Build Your Own Secret Bookcase Door
When I was in Atlanta, Georgia in October, our friends took us for dinner at Pizzeria Vesuvius (damn fine pizza). When I went to the bathroom towards the back of the restaurant, I saw there was a bookcase against one wall – which then swung open, and a guy emerged. Behind the bookshelf was a speakeasy-themed bar, and the bookshelf was a fun, intentional secret passage. A secret bookshelf entrance. Are you kidding me? Oh, be still my nerdy, Nancy Drew heart! I’ve despaired ever since that my photography attempts all came out either blurry, too dark or too flash-exposed (conspiracy theorists might say some secrets want to stay that way…). And now, I find a thorough instructional post detailing how one might make their own, should they be inclined. Rapture.
And the author certainly seems to know what he’s talking about:
Without a doubt, I’ve never built a perfect pivot bookcase, one that’s completely invisible to the eye and works smooth as silk years down the road. Even the bookcase in this article isn’t perfect. Each time I build one I learn something new, after all, hidden bookcase doors are a lot more complicated than an ordinary door—there’s a lot of variables, both in design and construction, especially on openings that have to swing out, where there isn’t space inside the closet or small room for the bookcase to swing in.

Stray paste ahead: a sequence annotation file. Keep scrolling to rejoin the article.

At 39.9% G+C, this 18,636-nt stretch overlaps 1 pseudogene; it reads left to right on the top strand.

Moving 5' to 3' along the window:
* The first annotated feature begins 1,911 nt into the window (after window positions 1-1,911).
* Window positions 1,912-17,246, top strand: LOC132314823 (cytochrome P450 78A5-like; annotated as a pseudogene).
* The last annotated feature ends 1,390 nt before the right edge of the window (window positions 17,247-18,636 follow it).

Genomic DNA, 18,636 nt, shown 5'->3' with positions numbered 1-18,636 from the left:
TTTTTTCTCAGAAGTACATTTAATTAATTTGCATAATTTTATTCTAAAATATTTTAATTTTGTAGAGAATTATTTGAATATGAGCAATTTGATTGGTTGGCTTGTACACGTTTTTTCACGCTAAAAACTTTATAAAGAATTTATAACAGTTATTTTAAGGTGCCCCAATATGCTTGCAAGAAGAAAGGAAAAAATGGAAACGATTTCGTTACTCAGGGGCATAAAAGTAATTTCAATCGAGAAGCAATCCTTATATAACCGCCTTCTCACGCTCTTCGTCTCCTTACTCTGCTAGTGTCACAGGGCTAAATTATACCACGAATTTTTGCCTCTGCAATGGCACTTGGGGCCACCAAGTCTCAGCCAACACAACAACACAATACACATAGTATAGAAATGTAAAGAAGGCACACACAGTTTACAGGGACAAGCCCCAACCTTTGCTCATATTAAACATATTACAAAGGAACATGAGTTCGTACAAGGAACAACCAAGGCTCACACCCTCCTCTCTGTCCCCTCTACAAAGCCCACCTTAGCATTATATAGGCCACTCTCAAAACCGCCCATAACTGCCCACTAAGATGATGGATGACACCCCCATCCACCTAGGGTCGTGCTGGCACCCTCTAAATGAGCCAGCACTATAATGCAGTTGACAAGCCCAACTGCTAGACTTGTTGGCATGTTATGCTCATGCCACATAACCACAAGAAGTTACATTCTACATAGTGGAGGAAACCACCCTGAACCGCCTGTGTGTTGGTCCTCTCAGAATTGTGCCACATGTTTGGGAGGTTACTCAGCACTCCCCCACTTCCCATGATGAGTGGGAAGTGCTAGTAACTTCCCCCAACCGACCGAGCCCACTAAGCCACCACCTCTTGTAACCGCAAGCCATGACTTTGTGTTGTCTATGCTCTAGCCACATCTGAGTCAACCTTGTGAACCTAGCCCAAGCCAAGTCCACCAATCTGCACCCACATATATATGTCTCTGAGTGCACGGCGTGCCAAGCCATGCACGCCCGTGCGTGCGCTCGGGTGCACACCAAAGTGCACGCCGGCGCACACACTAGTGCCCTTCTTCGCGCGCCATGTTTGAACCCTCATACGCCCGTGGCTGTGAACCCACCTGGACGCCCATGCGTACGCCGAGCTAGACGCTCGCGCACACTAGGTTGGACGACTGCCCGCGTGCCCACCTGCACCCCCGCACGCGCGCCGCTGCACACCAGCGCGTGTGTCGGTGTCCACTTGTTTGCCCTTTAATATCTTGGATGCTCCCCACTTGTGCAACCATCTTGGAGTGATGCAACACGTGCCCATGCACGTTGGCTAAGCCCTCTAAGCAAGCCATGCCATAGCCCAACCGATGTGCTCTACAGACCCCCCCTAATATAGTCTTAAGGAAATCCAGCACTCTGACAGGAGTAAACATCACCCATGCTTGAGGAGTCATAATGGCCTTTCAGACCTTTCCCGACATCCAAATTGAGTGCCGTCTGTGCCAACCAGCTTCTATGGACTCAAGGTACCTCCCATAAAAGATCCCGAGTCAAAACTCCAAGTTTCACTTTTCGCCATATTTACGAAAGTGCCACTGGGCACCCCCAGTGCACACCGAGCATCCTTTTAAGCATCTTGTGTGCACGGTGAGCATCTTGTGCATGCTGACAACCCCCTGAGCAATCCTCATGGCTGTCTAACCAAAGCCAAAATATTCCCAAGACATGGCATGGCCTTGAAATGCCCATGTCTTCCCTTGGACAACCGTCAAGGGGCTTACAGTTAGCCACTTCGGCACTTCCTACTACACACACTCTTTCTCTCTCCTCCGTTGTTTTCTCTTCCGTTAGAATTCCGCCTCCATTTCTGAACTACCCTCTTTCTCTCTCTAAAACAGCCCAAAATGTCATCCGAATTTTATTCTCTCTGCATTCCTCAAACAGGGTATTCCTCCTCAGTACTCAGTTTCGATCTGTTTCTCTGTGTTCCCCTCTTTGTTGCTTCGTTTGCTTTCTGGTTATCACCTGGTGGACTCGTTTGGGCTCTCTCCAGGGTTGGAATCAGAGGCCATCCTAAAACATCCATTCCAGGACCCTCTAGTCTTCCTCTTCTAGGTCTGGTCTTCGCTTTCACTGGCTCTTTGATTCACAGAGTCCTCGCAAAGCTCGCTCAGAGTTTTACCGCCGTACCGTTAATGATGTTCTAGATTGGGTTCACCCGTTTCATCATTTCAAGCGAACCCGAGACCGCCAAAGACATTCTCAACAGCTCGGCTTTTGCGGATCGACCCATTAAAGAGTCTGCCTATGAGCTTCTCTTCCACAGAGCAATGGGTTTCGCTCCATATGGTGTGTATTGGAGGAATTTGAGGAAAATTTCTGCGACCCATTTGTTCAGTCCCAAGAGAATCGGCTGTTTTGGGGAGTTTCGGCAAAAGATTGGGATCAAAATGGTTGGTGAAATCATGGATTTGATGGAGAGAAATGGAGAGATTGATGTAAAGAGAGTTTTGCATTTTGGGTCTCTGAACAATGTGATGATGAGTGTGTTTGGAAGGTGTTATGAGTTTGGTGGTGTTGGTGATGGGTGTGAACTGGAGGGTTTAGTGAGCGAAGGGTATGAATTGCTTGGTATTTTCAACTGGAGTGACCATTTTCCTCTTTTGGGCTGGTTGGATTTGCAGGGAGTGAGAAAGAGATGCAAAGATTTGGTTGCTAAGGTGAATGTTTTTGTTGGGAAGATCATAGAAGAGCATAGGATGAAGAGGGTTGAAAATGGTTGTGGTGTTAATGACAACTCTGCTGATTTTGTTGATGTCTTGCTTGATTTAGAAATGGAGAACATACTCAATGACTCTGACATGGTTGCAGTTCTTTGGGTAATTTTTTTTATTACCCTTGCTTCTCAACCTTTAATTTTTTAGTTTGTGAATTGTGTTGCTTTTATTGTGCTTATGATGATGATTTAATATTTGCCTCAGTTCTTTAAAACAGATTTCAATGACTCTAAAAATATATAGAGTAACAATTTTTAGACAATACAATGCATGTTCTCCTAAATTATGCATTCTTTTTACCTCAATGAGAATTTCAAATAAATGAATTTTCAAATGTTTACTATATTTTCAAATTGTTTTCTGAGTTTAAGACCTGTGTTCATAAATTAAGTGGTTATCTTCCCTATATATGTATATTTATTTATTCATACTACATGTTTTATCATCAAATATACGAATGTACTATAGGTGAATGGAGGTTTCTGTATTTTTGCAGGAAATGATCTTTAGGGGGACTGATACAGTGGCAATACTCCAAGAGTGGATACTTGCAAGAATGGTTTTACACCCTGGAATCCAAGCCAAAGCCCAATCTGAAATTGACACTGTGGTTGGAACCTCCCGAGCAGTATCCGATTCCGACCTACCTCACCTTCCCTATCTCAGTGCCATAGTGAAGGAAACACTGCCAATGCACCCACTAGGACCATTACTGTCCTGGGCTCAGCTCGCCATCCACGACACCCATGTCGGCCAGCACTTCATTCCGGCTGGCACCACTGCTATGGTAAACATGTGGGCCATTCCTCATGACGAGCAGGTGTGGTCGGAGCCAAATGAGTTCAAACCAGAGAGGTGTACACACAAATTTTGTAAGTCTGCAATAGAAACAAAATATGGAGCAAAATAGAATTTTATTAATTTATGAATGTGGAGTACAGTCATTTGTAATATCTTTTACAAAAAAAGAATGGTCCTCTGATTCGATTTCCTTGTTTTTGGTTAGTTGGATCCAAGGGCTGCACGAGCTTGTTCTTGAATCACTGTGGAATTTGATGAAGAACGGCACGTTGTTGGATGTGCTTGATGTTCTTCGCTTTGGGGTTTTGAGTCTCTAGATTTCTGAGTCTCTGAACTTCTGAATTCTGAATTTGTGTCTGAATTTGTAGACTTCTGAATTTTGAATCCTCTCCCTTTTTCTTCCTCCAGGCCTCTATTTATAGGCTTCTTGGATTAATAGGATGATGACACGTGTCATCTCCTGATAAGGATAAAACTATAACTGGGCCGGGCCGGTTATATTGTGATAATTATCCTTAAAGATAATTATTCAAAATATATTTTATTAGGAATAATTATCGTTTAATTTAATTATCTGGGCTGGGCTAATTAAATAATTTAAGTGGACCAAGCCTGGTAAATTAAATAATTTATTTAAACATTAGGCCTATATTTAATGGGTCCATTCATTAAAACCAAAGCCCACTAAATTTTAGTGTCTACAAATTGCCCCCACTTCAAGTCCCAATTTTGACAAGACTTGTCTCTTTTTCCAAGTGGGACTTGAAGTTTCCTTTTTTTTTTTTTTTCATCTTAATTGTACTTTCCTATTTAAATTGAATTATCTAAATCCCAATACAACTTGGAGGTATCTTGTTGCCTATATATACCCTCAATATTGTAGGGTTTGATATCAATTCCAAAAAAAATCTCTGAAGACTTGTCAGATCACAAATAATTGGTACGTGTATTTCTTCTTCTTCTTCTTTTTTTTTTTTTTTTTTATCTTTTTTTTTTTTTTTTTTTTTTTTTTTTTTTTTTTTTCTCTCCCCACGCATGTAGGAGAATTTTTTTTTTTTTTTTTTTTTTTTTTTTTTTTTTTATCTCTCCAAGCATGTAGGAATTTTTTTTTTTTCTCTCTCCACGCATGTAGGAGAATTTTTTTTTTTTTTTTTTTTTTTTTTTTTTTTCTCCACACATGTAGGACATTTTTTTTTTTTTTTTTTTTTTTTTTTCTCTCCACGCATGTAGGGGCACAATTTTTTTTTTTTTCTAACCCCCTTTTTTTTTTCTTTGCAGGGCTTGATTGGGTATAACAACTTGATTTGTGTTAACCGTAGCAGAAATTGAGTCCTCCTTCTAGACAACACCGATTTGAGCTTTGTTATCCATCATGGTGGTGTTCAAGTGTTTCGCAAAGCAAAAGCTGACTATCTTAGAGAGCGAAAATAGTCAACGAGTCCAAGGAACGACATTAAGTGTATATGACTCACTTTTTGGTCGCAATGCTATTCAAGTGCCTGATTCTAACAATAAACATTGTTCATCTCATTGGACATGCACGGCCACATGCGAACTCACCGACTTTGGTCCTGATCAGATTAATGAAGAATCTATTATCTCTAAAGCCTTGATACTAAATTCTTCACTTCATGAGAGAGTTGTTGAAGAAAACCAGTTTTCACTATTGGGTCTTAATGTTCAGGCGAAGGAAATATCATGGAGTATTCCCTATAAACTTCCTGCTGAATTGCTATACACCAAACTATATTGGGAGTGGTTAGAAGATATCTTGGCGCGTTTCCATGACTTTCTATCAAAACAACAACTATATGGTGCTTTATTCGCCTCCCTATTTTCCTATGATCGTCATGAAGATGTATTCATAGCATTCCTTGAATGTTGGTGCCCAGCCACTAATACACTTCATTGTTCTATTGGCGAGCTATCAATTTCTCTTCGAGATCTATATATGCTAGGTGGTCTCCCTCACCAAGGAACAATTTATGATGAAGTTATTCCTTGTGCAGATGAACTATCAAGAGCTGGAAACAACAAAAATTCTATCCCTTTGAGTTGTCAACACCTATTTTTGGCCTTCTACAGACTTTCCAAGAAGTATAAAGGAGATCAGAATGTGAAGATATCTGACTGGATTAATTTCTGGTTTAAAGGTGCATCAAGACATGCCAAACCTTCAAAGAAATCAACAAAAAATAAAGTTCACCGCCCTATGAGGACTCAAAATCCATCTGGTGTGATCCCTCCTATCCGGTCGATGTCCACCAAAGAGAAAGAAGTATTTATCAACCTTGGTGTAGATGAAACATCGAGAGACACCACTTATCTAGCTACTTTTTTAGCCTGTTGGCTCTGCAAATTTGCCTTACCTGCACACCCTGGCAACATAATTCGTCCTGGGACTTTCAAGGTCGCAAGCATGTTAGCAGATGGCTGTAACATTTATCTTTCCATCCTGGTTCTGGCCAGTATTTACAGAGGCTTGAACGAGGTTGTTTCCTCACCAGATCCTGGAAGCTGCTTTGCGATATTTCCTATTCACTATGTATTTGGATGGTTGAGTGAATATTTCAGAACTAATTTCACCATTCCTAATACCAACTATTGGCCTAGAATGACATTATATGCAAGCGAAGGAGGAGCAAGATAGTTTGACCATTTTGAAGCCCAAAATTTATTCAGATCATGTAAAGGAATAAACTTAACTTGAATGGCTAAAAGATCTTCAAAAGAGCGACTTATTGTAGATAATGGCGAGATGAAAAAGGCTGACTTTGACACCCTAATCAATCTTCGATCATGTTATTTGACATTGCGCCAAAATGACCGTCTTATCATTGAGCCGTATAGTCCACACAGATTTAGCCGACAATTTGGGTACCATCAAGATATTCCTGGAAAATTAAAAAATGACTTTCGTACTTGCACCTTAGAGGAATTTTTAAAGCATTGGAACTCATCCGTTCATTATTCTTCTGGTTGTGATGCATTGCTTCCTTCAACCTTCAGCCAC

It comes from garymkatz.com, which is, according to the blurb at the top, “a comprehensive educational community devoted to trim carpentry, finish carpentry and architectural millwork. Hosted by nationally recognized author and finish carpentry specialist Gary M. Katz.”
It has all kinds of blueprints and enticing words like piano hinges, wheels, ball-bearings, scale drawings, and more. There are extensive notes and photographs of each step of the process, as well. I have no doubt that someone (who is not me, at all) could follow these directions and actually have themselves a very cool, serviceable and enviable bookshelf door at the end of the process.
This project shows the creation of the swinging bookshelf door as a cover of a secret compartment, like a closet or storage space, but I see no reason the same process wouldn’t work as a door between rooms, if you wished. You’d just have to decorate the back, too.
The finished product can be seen at above (closed) and below (open).
If anyone makes one, please let us know and send photos!